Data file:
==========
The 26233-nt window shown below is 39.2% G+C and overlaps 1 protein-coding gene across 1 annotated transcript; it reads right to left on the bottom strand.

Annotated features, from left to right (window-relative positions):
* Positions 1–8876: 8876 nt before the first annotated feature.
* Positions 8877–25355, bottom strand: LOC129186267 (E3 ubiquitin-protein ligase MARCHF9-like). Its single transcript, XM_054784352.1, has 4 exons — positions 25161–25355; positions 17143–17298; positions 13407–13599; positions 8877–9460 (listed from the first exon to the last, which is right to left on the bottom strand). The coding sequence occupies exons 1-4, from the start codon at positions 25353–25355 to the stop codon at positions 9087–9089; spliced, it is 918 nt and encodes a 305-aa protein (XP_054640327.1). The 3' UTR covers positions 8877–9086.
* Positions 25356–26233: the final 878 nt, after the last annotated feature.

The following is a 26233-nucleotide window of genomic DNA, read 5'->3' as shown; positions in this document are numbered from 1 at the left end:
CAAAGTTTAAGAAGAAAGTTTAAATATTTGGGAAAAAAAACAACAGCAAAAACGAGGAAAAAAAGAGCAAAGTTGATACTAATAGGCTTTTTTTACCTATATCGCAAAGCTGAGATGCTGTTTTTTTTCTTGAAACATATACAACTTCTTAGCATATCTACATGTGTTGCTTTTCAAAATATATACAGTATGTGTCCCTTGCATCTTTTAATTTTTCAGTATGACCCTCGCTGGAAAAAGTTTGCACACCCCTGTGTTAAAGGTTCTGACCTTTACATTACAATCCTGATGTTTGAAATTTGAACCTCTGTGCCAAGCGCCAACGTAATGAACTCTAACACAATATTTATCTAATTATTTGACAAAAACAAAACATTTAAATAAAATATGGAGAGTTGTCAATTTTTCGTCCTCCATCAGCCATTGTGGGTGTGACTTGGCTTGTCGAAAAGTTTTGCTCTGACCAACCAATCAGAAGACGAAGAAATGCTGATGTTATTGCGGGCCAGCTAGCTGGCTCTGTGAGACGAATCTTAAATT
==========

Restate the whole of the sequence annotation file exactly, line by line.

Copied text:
The 26233-nt window shown below is 39.2% G+C and overlaps 1 protein-coding gene across 1 annotated transcript; it reads right to left on the bottom strand.

Annotated features, from left to right (window-relative positions):
* Positions 1–8876: 8876 nt before the first annotated feature.
* Positions 8877–25355, bottom strand: LOC129186267 (E3 ubiquitin-protein ligase MARCHF9-like). Its single transcript, XM_054784352.1, has 4 exons — positions 25161–25355; positions 17143–17298; positions 13407–13599; positions 8877–9460 (listed from the first exon to the last, which is right to left on the bottom strand). The coding sequence occupies exons 1-4, from the start codon at positions 25353–25355 to the stop codon at positions 9087–9089; spliced, it is 918 nt and encodes a 305-aa protein (XP_054640327.1). The 3' UTR covers positions 8877–9086.
* Positions 25356–26233: the final 878 nt, after the last annotated feature.

The following is a 26233-nucleotide window of genomic DNA, read 5'->3' as shown; positions in this document are numbered from 1 at the left end:
CAAAGTTTAAGAAGAAAGTTTAAATATTTGGGAAAAAAAACAACAGCAAAAACGAGGAAAAAAAGAGCAAAGTTGATACTAATAGGCTTTTTTTACCTATATCGCAAAGCTGAGATGCTGTTTTTTTTCTTGAAACATATACAACTTCTTAGCATATCTACATGTGTTGCTTTTCAAAATATATACAGTATGTGTCCCTTGCATCTTTTAATTTTTCAGTATGACCCTCGCTGGAAAAAGTTTGCACACCCCTGTGTTAAAGGTTCTGACCTTTACATTACAATCCTGATGTTTGAAATTTGAACCTCTGTGCCAAGCGCCAACGTAATGAACTCTAACACAATATTTATCTAATTATTTGACAAAAACAAAACATTTAAATAAAATATGGAGAGTTGTCAATTTTTCGTCCTCCATCAGCCATTGTGGGTGTGACTTGGCTTGTCGAAAAGTTTTGCTCTGACCAACCAATCAGAAGACGAAGAAATGCTGATGTTATTGCGGGCCAGCTAGCTGGCTCTGTGAGACGAATCTTAAATT